Data collection encompassed both quantitative and qualitative data, addressing various aspects of PRP involvement and providing answers to our research questions (Box 1). Data were extracted and checked independently by two authors (KA and MdW). Discrepancies were resolved by discussion among the core team (KA, MdW, PS, LG).

Quality assessment

Papers were assessed for quality only if they reported original data. Review papers, recommendation papers, opinion papers, case studies, study protocols, report papers and qualitative studies not primarily focused on PRPs were excluded from quality assessment. Given the diversity of study types, we used the Critical Appraisal Skills Programme (CASP) checklist for qualitative studies, literature reviews and cross-sectional studies as described in the EULAR SOP.30 31 This tool, originally developed for qualitative studies, assesses elements such as the clarity of research aims, appropriateness of methodology, suitability of the research design, adequacy of data collection and clarity in reporting outcomes. For mixed-methods studies, we used the Mixed Methods Appraisal Tool (MMAT, a critical appraisal tool that is designed for the appraisal stage of systematic mixed-studies reviews, that is, reviews that include qualitative, quantitative and mixed-methods studies32 (see online supplemental tables 4 and 5 for quality assessment). To facilitate interpretation, an overall quality assessment for the level of evidence (LoE) was conducted by evaluating the number of items on the score checklist and on the key items. Subsequently, the authors reached a consensus on classification of the articles’ quality as high, medium or low quality.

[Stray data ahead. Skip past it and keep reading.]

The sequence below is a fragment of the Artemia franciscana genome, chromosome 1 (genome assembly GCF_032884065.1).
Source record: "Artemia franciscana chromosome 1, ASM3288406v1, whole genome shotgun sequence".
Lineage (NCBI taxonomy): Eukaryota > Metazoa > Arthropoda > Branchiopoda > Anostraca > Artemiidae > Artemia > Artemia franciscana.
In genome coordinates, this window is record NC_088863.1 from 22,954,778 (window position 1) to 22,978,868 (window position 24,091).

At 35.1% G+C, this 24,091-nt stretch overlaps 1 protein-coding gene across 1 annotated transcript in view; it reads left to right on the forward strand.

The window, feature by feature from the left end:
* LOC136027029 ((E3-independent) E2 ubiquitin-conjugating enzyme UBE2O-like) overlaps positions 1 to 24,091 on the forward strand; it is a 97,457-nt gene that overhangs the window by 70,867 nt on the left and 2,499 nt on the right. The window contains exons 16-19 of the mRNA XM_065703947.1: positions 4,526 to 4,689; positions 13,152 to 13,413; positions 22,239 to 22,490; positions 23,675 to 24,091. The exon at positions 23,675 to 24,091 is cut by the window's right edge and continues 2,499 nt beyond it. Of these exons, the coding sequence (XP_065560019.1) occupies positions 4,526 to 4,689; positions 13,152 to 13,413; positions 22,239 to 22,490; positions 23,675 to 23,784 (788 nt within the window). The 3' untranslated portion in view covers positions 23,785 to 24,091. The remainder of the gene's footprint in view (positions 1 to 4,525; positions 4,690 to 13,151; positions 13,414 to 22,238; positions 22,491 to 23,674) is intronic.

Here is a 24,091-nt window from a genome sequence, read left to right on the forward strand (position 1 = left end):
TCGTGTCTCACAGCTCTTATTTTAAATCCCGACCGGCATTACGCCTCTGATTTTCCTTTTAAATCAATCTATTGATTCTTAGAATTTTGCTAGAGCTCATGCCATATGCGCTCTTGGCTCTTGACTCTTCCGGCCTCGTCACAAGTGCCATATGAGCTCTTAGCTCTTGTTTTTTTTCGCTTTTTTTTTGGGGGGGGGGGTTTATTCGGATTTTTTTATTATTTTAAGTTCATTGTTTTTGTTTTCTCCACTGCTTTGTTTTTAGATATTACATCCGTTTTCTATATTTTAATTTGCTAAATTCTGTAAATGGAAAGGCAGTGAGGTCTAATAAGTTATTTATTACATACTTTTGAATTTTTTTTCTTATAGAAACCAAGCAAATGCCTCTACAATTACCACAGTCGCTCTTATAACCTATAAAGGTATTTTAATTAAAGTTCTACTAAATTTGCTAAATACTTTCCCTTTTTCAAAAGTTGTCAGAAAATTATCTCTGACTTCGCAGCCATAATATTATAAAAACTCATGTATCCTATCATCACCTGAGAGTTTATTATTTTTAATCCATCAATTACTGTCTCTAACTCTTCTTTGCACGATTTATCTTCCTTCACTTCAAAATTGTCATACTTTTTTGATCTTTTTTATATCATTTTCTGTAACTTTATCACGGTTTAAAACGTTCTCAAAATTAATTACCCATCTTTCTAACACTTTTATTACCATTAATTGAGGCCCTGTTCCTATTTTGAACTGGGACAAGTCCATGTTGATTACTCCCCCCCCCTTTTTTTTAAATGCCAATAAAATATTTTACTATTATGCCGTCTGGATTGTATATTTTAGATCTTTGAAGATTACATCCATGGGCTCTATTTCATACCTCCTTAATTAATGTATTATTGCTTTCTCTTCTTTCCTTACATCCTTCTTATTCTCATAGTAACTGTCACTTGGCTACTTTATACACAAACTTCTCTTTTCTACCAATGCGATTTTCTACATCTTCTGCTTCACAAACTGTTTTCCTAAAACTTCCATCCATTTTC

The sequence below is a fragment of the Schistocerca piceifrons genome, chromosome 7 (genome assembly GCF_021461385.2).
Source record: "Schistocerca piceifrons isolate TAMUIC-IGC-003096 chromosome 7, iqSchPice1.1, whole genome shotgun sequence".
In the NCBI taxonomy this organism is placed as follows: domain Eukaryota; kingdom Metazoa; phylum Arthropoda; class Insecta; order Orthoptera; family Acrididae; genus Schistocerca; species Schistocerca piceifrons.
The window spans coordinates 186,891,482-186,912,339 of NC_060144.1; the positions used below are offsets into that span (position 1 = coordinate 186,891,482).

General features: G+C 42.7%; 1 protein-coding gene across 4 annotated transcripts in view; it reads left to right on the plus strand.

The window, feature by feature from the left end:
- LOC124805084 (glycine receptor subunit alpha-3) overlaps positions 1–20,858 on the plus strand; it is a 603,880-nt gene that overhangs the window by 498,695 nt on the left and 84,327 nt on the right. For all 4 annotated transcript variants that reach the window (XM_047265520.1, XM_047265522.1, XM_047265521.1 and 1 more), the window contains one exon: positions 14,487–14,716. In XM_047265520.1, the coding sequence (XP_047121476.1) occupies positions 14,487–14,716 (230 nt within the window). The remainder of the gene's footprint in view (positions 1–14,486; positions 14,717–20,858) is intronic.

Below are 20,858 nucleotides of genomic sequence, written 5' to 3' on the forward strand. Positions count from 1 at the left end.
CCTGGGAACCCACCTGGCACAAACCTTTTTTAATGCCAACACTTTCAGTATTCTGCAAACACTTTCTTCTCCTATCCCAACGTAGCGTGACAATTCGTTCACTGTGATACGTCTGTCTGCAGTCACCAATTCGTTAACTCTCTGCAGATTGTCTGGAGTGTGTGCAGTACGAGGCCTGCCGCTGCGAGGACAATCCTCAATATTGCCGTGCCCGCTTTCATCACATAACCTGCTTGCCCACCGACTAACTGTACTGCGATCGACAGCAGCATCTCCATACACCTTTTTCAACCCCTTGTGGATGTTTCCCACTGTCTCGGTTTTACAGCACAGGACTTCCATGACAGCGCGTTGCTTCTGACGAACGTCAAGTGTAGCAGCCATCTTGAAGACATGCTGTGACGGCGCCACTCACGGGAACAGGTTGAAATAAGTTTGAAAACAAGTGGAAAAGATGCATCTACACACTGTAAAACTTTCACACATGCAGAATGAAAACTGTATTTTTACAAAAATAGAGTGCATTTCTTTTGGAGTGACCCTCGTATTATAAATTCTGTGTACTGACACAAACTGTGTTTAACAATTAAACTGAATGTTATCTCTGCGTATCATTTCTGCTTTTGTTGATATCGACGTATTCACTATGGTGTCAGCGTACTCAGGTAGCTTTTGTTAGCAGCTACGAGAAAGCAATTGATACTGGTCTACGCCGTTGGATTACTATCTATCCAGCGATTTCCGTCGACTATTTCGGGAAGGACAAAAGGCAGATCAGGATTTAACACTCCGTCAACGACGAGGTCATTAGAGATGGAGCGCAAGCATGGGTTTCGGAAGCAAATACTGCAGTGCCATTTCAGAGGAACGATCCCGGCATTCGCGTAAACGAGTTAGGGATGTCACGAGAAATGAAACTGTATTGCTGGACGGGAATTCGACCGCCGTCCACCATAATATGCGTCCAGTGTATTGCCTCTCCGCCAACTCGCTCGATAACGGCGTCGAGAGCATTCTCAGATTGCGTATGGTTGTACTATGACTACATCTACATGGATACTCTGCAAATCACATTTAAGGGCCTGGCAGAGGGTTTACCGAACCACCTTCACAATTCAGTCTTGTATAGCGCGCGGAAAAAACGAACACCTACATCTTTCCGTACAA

This SLR was not considered appropriate by PROSPERO for registration due to the mixed-methods study analyses involved.